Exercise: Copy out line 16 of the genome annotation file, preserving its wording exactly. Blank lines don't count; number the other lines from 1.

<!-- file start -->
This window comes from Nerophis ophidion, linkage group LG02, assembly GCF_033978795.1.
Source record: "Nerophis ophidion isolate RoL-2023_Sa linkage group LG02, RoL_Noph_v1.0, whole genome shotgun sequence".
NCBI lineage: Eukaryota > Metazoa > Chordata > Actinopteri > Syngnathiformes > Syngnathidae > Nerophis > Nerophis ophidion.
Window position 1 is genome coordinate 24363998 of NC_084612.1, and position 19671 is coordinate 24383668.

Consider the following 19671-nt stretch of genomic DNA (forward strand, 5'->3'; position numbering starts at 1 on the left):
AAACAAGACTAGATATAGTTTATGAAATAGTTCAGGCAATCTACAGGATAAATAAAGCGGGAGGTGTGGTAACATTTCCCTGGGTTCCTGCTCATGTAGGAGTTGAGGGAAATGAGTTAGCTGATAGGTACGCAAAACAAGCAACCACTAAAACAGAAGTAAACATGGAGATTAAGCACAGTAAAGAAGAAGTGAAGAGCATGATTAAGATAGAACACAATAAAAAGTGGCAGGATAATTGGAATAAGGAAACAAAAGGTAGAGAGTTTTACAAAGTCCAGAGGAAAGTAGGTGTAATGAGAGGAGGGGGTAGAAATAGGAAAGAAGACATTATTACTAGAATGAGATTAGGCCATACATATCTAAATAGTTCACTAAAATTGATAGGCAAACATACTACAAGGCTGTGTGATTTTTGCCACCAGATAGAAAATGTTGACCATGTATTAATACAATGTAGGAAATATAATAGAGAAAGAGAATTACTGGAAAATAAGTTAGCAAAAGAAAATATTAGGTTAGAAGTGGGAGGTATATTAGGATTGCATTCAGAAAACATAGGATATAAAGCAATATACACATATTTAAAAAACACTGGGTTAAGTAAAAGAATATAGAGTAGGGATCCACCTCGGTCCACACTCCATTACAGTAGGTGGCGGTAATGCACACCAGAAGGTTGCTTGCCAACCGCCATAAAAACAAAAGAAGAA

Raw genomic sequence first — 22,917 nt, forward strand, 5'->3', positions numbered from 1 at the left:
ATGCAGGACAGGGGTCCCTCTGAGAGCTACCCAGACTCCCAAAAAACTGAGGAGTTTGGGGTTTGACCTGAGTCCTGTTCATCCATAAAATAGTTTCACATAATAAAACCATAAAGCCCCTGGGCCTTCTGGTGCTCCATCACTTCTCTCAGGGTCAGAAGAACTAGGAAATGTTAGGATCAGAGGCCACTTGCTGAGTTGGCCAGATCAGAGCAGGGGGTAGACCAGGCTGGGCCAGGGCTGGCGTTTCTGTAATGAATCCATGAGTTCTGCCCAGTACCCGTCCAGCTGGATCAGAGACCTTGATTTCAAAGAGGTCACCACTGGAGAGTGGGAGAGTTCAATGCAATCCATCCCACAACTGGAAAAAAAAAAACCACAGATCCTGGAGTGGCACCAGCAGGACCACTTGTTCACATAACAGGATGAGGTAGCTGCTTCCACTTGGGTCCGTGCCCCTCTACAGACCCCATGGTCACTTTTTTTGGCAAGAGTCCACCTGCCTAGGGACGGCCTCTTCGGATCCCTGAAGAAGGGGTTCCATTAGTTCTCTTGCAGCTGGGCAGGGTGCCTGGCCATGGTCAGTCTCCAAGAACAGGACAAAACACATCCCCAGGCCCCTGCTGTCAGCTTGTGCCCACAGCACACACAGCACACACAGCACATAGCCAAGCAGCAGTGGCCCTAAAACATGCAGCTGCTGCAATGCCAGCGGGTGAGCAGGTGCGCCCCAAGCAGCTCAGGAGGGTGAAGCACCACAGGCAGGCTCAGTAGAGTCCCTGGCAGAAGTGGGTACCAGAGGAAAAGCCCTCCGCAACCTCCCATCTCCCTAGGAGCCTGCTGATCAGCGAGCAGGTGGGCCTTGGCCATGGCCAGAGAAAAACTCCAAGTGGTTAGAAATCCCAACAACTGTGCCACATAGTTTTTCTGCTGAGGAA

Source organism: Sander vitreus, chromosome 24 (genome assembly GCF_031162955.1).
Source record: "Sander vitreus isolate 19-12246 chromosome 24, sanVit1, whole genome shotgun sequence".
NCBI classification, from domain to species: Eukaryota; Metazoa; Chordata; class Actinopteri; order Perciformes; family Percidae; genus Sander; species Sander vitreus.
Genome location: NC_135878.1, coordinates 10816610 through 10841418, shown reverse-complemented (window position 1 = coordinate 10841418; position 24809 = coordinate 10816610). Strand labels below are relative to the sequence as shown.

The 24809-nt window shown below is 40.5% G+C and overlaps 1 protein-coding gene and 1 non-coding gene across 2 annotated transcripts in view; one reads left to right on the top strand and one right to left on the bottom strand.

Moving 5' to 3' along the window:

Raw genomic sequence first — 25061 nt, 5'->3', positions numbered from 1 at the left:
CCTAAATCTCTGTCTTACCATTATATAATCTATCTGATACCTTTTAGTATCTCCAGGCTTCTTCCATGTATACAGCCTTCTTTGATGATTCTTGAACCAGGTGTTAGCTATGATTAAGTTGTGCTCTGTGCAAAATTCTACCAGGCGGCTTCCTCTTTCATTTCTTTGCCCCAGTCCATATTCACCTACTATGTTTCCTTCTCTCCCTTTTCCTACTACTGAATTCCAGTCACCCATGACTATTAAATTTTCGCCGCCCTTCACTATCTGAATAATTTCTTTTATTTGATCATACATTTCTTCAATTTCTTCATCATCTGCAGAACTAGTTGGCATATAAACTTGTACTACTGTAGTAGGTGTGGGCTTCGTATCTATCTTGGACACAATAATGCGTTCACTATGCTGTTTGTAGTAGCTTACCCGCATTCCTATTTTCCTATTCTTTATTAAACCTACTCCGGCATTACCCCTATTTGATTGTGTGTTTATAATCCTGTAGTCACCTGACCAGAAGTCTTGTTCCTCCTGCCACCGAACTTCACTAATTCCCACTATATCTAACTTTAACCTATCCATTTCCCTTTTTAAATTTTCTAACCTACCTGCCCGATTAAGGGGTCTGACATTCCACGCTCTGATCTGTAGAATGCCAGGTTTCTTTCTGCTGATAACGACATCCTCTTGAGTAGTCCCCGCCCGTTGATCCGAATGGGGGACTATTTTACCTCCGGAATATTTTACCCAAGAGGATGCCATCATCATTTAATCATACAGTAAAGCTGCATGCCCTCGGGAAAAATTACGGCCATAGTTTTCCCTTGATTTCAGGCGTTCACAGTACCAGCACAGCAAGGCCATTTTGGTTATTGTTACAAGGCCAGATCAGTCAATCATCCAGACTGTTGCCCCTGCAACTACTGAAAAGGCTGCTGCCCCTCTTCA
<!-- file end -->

CCTAAATCTCTGTCTTACCATTATATAATCTATCTGATACCTTTTAGTATCTCCAGGCTTCTTCCATGTATACAGCCTTCTTTGATGATTCTTGAACCAGGTGTTAGCTATGATTAAGTTGTGCTCTGTGCAAAATTCTACCAGGCGGCTTCCTCTTTCATTTCTTTGCCCCAGTCCATATTCACCTACTATGTTTCCTTCTCTCCCTTTTCCTACTACTGAATTCCAGTCACCCATGACTATTAAATTTTCGCCGCCCTTCACTATCTGAATAATTTCTTTTATTTGATCATACATTTCTTCAATTTCTTCATCATCTGCAGAACTAGTTGGCATATAAACTTGTACTACTGTAGTAGGTGTGGGCTTCGTATCTATCTTGGACACAATAATGCGTTCACTATGCTGTTTGTAGTAGCTTACCCGCATTCCTATTTTCCTATTCTTTATTAAACCTACTCCGGCATTACCCCTATTTGATTGTGTGTTTATAATCCTGTAGTCACCTGACCAGAAGTCTTGTTCCTCCTGCCACCGAACTTCACTAATTCCCACTATATCTAACTTTAACCTATCCATTTCCCTTTTTAAATTTTCTAACCTACCTGCCCGATTAAGGGGTCTGACATTCCACGCTCTGATCTGTAGAATGCCAGGTTTCTTTCTGCTGATAACGACATCCTCTTGAGTAGTCCCCGCCCGTTGATCCGAATGGGGGACTATTTTACCTCCGGAATATTTTACCCAAGAGGATGCCATCATCATTTAATCATACAGTAAAGCTGCATGCCCTCGGGAAAAATTACGGCCATAGTTTTCCCTTGATTTCAGGCGTTCACAGTACCAGCACAGCAAGGCCATTTTGGTTATTGTTACAAGGCCAGATCAGTCAATCATCCAGACTGTTGCCCCTGCAACTACTGAAAAGGCTGCTGCCCCTCTTCA